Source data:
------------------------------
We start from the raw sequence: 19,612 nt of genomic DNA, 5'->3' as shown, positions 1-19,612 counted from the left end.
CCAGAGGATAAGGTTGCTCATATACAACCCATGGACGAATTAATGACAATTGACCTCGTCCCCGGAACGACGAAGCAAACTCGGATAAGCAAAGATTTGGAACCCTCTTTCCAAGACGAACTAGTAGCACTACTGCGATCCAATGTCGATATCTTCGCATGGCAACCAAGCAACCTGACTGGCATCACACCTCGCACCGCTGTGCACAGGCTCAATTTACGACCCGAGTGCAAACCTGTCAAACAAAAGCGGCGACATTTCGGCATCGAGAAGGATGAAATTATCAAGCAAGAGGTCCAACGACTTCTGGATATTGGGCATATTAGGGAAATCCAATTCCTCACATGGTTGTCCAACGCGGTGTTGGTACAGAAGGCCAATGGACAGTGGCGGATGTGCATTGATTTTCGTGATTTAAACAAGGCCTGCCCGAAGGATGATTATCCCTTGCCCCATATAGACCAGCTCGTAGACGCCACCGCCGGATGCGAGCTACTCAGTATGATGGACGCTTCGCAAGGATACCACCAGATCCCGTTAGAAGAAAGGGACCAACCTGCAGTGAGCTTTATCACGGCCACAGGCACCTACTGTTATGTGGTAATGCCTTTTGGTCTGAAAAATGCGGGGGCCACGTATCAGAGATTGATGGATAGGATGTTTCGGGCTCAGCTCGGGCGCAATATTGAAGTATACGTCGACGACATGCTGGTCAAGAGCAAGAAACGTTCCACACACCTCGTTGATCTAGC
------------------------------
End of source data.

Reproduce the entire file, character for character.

We start from the raw sequence: 19,612 nt of genomic DNA, 5'->3' as shown, positions 1-19,612 counted from the left end.
CCAGAGGATAAGGTTGCTCATATACAACCCATGGACGAATTAATGACAATTGACCTCGTCCCCGGAACGACGAAGCAAACTCGGATAAGCAAAGATTTGGAACCCTCTTTCCAAGACGAACTAGTAGCACTACTGCGATCCAATGTCGATATCTTCGCATGGCAACCAAGCAACCTGACTGGCATCACACCTCGCACCGCTGTGCACAGGCTCAATTTACGACCCGAGTGCAAACCTGTCAAACAAAAGCGGCGACATTTCGGCATCGAGAAGGATGAAATTATCAAGCAAGAGGTCCAACGACTTCTGGATATTGGGCATATTAGGGAAATCCAATTCCTCACATGGTTGTCCAACGCGGTGTTGGTACAGAAGGCCAATGGACAGTGGCGGATGTGCATTGATTTTCGTGATTTAAACAAGGCCTGCCCGAAGGATGATTATCCCTTGCCCCATATAGACCAGCTCGTAGACGCCACCGCCGGATGCGAGCTACTCAGTATGATGGACGCTTCGCAAGGATACCACCAGATCCCGTTAGAAGAAAGGGACCAACCTGCAGTGAGCTTTATCACGGCCACAGGCACCTACTGTTATGTGGTAATGCCTTTTGGTCTGAAAAATGCGGGGGCCACGTATCAGAGATTGATGGATAGGATGTTTCGGGCTCAGCTCGGGCGCAATATTGAAGTATACGTCGACGACATGCTGGTCAAGAGCAAGAAACGTTCCACACACCTCGTTGATCTAGC